The Ralphie Discount List

by Danielle Meltz, Student Blogger

Being a college student in Boulder isn’t cheap. Tuition, live music, dinner with friends, and late night pizza runs add up quickly. However, there are a few stores that understand our “poor college student” status and offer student discounts. Check out some of these stores during your holiday shopping and remember to show that college ID to cash in on the discounts!

Woman with Shopping BagsClothes and Apparel

Ann Taylor: Female students gearing up for career fair season might want to look into the 15% discount off of full-priced items that Ann Taylor has.

Charlotte Russe: Sign up for texts and you get a 10% that day

Club Monaco: This certainly isn’t the cheapest store, but if you decide to invest in some Club Monaco apparel they have a 20% off all items for college student in store and online.

Eddie Bauer: go considering there’s a. From clothing basics to camping gear, Eddie Bauer’s you’re one shop wonder for all your Colorado essentials; 10% discount on all items

J.Crew: Get a 15% discount in stores when you show your school ID.

Madewell: The store that manages to have clothes for every style also has a 15% student discount.


Apple: You might want to let your parents in on Apple’s student deals. Current students, students accepted to college, and parents buying for college students all get discounts on Apple products. You can save up to $200 on a MacBook and up to $20 on an iPad.

Amazon: Students can get a free six-month trial of Amazon Prime, which offers free two-day shipping on all of Amazon’s items and a $10 credit when you refer a friend.

Best Buy: Discounts on everything from Apple products, to printers and PC’s, Best Buy might be the place to hit if you’re unsure about what you want your next appliance to be.

Dell University: Dell University is a program through Dell that offers discounts on technology for students.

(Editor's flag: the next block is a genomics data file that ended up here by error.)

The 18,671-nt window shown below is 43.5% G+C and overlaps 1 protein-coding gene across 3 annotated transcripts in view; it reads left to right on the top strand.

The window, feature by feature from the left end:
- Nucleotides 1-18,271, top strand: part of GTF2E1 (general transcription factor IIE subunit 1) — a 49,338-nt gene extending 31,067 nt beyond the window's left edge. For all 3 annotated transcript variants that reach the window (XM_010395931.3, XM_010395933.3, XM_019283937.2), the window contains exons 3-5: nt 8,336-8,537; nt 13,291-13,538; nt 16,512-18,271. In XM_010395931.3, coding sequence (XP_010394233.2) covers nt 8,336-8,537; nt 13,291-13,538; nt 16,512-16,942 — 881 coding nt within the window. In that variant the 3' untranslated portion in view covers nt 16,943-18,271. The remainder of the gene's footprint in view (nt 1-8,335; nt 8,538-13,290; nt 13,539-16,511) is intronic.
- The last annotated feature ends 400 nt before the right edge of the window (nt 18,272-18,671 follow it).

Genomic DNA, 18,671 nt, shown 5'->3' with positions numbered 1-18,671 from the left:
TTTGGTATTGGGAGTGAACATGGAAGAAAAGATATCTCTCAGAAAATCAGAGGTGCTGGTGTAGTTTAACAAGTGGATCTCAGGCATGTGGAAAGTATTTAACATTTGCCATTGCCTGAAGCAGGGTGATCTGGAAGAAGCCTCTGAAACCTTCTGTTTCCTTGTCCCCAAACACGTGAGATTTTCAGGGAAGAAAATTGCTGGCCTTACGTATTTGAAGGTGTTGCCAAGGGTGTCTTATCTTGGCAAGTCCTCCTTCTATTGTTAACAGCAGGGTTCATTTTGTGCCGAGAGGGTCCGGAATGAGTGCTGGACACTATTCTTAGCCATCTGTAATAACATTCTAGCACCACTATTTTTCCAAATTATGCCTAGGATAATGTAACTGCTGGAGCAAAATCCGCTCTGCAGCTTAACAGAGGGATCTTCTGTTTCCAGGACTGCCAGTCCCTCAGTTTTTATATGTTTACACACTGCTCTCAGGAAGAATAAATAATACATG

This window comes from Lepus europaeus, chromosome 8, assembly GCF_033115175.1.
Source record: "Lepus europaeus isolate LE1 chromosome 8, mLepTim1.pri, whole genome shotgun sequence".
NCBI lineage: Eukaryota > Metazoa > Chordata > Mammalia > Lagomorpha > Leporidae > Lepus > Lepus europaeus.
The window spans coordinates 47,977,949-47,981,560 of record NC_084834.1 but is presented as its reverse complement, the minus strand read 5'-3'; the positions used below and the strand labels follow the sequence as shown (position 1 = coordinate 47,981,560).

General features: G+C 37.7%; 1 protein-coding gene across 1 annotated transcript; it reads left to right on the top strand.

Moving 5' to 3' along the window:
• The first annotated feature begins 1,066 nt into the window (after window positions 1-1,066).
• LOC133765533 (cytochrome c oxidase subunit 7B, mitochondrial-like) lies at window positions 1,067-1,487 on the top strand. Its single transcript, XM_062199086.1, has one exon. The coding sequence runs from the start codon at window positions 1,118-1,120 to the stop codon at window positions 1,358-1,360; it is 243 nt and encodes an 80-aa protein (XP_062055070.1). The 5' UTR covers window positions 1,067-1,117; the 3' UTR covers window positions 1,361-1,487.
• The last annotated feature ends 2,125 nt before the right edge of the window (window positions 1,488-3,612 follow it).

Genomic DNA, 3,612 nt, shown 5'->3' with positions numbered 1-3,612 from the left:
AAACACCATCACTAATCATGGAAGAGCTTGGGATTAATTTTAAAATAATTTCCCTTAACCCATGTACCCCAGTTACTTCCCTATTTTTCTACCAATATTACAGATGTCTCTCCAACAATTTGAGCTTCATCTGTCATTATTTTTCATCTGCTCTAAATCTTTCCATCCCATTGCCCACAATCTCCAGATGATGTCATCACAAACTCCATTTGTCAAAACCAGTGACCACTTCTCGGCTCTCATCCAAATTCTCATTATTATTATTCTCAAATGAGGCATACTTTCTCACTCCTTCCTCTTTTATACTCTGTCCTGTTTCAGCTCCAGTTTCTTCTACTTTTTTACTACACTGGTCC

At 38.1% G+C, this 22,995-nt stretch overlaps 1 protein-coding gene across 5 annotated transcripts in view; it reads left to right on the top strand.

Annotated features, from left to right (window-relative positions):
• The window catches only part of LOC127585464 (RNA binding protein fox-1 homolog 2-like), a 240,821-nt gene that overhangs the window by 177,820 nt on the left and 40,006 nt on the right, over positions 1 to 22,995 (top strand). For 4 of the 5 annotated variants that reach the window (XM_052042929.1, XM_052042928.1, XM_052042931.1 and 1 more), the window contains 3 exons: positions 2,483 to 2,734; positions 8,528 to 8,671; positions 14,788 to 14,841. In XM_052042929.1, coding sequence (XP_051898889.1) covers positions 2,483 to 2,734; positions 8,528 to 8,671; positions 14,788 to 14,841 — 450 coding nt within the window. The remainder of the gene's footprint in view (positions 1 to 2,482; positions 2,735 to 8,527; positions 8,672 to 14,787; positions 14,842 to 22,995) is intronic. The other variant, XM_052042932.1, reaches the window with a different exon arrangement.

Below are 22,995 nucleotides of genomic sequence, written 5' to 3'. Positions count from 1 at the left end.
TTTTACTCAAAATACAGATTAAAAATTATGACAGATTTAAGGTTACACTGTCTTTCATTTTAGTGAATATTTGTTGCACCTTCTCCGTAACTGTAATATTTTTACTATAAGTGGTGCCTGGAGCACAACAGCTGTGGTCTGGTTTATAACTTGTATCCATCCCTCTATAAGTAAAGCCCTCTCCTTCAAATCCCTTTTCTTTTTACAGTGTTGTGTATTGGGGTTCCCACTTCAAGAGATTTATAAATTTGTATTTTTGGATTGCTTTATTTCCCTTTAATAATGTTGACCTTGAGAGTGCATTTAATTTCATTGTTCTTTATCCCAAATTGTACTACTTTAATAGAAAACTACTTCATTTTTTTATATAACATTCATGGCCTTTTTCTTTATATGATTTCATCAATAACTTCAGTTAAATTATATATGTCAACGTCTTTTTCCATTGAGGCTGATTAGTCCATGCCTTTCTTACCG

RadioShack: Everything from TV’s to iPhone cases, get $10 off of your next tech purchase.

Sony: Need some sweet new electronics? College students get 10 percent off.


If you have the Flatiron Meal Plan however, you might want to look into what their discounted restaurant of the week is right now.

Hopefully holiday shopping just got a little easier with all the clothing and technology deals available for students!


FAQ: Why do I have more than one credit score?

by Laurence Gendelman, Guest Blogger

Laurence is a law student at the University of Colorado. This article was originally posted on the Consumer Empowerment Blog at

Most consumers have come to understand that their credit scores are important and affect several areas of their life. Credit scores are used by creditors to make lending and credit extension decisions, employers to make employment offers, and much more.

  The broad use of your credit scores may not be surprising, but did you know that you have more than one credit score? Do you know how your credit scores are calculated? Do you know which of your creditors or potential creditors are using which scores to determine your eligibility for different loans and products?

  A credit score is calculated using the information in a credit file. A credit file typically contains a consumer’s demographics, payment, bankruptcy, legal action, and legal judgment history, debt ratio, longevity of credit history, balanced owned and credit limit on open credit cards, and credit inquiries. Three major private companies, known as credit bureaus, are in the business of maintaining credit files. The three credit bureaus are Experian, Equifax, and TransUnion; each company uses its own proprietary score and scoring method to determine a consumer’s credit risk.